My Body Knows How to Survive

by Jack Bragen

The human organism is designed to survive as long as it can, to procreate when possible, and to contribute to the success, the survival, and the prestige of the group.

Human consciousness could be a product of the human body. It serves us by allowing us to think, to reason, to ponder and to be better. Consciousness, while normally it thinks itself in charge, takes a back seat to other creations of the body in some crisis situations. I’d like to illustrate some examples of how my body reacts in times of crisis.

When I face danger or a threat, my body brings about more resources, allowing me to better withstand what I’m dealing with. For example, in times when I was psychotic, my body warned me if I was about to do something potentially deadly, in some cases with a commanding voice—taking away voluntary control. In one dangerous location, my legs moved of their own accord and got me out of there. 

I have been in many life-threatening situations in my life, not just when psychotic. And invariably, my body helped me get through. Much of the time, it felt as though there was a deeper instinct that would not allow me to ignore what was needed. Fear is a facet of this.

Yet, when something external, such as my housing or livelihood, are in jeopardy, my body generates a horrible weight in the gut. This is an alert, and my body probably creates it so that I won’t ignore what is in front of me. This is a sensation called terror,  one of the worst sensations I’ve felt. When terror takes over, there is no room for anything else. Terror can feel queasy and dizzying. It can feel like I’m at the door of impending doom. 

I’m not going to lie and tell you that I’ve been homeless. I have been incarcerated in Santa Rita and I have been in tough psych wards, such as Highland and Gladman. I could survive this when young, but I could not live it through now as a 58-year-old. 

I have health issues and I’m not young; if I were to become homeless now, I would not last more than a few days. 

Thus, when a threat to my housing or to my public benefits arises, my body assigns great importance to the problem, and this forces me to act to get the threat resolved. As I said, you can’t ignore terror. There is such a thing as appropriate fear, and you use it as a guide. It is the basic gut feeling that powers actions.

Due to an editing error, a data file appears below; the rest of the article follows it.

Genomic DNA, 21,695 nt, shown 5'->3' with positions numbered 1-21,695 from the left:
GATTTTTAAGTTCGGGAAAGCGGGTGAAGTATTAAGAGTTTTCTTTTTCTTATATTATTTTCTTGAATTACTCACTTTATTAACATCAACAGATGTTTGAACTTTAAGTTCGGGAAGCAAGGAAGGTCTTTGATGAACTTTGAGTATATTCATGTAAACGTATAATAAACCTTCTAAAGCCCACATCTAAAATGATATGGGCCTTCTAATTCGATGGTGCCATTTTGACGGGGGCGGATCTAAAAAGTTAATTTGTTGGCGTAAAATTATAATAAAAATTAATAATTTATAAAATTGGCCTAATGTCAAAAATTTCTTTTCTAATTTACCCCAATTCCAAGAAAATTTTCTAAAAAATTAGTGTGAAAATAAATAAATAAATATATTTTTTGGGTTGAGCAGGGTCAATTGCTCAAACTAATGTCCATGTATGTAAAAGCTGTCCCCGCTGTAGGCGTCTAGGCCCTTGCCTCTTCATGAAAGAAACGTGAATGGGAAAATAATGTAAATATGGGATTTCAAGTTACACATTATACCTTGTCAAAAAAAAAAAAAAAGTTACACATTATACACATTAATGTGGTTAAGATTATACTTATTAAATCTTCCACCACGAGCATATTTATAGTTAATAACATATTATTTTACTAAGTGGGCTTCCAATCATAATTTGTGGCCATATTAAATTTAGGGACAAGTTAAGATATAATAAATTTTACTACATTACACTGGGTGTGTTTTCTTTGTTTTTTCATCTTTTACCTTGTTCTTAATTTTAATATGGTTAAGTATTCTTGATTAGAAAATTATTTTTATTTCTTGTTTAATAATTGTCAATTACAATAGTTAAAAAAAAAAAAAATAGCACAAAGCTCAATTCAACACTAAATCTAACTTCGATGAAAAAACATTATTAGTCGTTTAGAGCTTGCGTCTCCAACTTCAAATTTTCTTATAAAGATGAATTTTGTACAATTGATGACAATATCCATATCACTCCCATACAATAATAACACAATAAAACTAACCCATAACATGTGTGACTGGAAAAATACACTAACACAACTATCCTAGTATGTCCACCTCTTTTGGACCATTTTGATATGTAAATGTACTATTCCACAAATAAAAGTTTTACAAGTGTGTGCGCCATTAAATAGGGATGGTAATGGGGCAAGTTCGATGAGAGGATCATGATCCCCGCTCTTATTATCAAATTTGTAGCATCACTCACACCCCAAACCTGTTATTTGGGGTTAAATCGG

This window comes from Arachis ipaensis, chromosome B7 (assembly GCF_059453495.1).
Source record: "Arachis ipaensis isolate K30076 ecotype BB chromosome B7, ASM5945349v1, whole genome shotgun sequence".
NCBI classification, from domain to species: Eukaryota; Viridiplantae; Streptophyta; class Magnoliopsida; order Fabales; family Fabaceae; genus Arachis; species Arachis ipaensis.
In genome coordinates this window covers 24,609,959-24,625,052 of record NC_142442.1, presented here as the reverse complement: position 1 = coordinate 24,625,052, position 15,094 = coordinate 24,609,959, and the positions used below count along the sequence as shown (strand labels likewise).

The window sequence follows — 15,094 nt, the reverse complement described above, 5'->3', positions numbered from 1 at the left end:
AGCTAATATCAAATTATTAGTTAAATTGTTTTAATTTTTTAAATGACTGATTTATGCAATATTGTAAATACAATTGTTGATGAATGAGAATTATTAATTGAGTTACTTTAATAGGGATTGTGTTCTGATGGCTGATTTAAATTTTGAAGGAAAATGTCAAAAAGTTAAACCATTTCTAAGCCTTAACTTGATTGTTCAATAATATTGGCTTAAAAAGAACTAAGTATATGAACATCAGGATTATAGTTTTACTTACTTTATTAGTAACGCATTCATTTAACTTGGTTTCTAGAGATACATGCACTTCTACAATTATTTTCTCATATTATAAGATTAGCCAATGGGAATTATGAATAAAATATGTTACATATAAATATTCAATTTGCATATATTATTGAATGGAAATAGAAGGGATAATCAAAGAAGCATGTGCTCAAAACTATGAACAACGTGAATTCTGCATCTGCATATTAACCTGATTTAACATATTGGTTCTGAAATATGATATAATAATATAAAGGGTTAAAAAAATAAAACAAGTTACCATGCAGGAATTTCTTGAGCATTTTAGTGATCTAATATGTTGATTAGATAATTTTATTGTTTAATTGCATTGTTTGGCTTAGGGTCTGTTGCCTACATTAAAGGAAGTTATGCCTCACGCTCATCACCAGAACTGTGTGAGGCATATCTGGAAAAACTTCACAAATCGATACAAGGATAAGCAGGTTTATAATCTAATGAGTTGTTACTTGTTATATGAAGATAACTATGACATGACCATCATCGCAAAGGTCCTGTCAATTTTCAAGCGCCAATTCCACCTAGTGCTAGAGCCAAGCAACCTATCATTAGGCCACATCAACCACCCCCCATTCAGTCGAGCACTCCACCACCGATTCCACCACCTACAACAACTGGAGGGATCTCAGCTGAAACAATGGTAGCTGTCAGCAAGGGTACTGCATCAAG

The Contra Costa Section 8 Housing Authority, in my past, was a substantial, chronic source of anxiety. This was like a continual butterfly in the stomach. Employees often did not follow through with their jobs, making errors or creating other problems for me. When the government isn’t doing its job, it is I who suffers, and not the government. 

In some emergency situations, I have been very confident. I’ve been unafraid when, in some instances, other people would not know what to do to get through a scenario. I’m not the biggest man, but I have stood up to bigger men, and sometimes it is they who have backed off. A physical threat in the moment goes away the next day unless I’m injured and need medical care. 

At one time, I was very afraid of physical threats. But I acquired bravery, by necessity. But when it comes to housing, to keeping fed, to keeping the utilities going, I don’t mess with any of that. I have a strong commitment to make certain the basics are dealt with. 

When you are dirt poor like I am, you must heed certain things. You need to keep your body fed and medicated. You need your coffee. If you are a hardcore smoker, you can’t just stop and pretend that you don’t need it. That’s too hard. Of course, smoking is something we should all be rid of—but how? 

If you don’t at the very least keep your body fed and hydrated, you will soon become defunct. Going hungry doesn’t work if you need to function. On an empty stomach, everything is impossible.  

None of this should imply to you that I’m enough of a fool to take unnecessary, careless risks. Where I live, I’m not going to go outside and smoke when it is too late in the day. I have nicotine gum. 

There is a big difference between being confident in the presence of a would-be attacker versus facing homelessness, incarceration, starvation, or becoming mentally ill. Men I’ve met who have been incarcerated really, really don’t want to go back to that, and some are willing to kill so that they won’t. 

At 19, when I was a janitor, I worked in a store in East Oakland. In that store, I was threatened by two gunmen for ten hours overnight. They wanted to wait for the store management to show up so that they could rob the store. They spared my life because I was young and an innocent bystander. But they wanted to be certain that I could not identify them. That was very clear. My terrified reaction was suspended during the incident and made itself known later. 

Soon after that, I became unable to work graveyard. Trauma, even if not the most efficient of emotions, seems to serve a purpose. My body didn’t want me to work nights anymore. It wasn’t good for me.

Anyone who has been incarcerated does not want to go back. And the same probably applies to someone who has been homeless. Homelessness must be hell, and I’m very glad I have not been homeless. I could have been, but my family has protected me from that. 

Now that I’m older and know how to think more clearly, I’m attempting to put together a good career. This is not easily accomplished. But if I can succeed at consistently earning money, it will serve to give some sense of security, even if that security is all in my mind. 

Jack Bragen lives and writes in Martinez, California.